Once we thought we had it figured out, since we had five different shapes in four different colors, no less, and had done it in only five months, the quest began. We wanted all the colors in the known shapes, with one more big goal … cups to go with the punch set, of course! Shouldn’t be too tough, right? Riiiiight!
Sixty three pieces later, here we are, still so short of the goal. LOL!
It’s only in the last couple of years that we’ve actually gotten all of the marigold punch cups. It looks like persistence WILL pay off!
The most fun has actually been finding some very pretty, not really expensive, carnival glass and learning something in the meantime. The only reported shapes are: sauce or berry bowls, seven to eight-inch bowls, nine to ten-inch bowls, plates in six inches, seven to eight inches, nine and a half inches, and ten to eleven inches, one handled nappies, and punch sets which include the bowl/, base, and cups.
Seven to eight-inch bowls are the most easily found in the bowl shape. We have them in marigold, green, purple, teal, pastel marigold, smoke, vaseline and a rare cobalt blue. They also are reported in amber and lime green. Our three in the lighter colors, pastel marigold, smoke, and vaseline have smooth bottoms, which is the same anomaly we see in the seven to eight inch plates. The smooth bottom bowls are an entirely different mold with less grapes and leaves on them.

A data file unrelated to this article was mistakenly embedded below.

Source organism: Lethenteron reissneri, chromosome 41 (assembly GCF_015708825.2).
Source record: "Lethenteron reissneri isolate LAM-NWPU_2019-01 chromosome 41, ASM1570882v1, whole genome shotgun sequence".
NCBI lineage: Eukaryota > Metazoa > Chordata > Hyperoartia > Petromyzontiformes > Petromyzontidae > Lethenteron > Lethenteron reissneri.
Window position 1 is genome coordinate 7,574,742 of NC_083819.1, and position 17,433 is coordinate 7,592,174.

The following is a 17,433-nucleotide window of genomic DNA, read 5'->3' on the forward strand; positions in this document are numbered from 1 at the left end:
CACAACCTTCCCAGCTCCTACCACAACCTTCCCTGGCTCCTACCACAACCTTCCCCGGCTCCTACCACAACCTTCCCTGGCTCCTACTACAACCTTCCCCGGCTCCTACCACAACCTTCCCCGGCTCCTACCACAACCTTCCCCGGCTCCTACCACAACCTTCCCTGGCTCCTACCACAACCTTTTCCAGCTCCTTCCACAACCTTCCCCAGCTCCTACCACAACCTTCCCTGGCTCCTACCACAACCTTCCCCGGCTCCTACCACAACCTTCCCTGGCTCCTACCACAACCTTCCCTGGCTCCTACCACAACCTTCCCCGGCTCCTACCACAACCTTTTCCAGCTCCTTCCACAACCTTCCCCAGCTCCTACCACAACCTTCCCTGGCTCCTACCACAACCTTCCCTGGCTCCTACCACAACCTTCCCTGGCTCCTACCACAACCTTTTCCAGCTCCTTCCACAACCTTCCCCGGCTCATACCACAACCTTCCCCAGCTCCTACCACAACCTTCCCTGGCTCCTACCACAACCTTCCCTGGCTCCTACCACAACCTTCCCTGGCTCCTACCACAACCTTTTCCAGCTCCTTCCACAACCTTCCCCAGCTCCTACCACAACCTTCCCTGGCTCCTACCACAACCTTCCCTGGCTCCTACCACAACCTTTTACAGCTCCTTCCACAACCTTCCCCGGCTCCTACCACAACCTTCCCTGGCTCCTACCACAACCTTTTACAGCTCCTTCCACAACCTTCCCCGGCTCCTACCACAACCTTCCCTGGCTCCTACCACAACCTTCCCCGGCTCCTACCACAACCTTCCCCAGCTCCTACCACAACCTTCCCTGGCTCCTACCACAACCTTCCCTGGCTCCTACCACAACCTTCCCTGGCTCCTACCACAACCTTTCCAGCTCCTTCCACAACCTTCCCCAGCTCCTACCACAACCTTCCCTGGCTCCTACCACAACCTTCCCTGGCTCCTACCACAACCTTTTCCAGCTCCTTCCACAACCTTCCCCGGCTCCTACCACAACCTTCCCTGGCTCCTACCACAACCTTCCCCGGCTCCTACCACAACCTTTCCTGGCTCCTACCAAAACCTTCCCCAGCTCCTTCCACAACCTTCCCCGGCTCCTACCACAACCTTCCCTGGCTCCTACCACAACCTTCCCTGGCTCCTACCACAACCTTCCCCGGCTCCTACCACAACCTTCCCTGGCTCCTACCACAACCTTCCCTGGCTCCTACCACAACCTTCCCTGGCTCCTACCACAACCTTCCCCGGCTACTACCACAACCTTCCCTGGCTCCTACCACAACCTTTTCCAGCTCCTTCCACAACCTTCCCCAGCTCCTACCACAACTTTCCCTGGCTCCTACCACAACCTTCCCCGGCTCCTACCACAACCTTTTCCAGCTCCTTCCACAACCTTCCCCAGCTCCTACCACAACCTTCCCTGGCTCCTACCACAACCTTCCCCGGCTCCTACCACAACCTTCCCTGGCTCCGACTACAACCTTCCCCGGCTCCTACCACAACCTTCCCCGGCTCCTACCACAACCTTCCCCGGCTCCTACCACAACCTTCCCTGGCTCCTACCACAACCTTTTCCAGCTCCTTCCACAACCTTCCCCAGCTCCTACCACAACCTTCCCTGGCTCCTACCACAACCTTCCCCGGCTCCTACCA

The large nine to te-inch bowls are probably the next easiest to find. We have marigold, green, purple, amber, smoke, powder blue, aqua, and one marigold that lightly fluoresces. They are either straight-sided or ruffled.
Small bowls (i.e. sauces) in the five to six-inch size, aren’t too easy, especially in anything except marigold; we’ve found marigold, purple, and finally got an amber one. Since you would presume the large bowls should have had accompanying small berry bowls or sauces, it seems they should be more available. They have also been listed in blue, lavender, lime green, smoke, and teal. We’ve not seen any of these with a smooth bottom; they have always had the rayed bottom.
The one handled nappy can be found quite easily in marigold. We also have green, purple, and a beautiful sapphire which were not as easy! We have not found the lavender one yet, but that would be wonderful.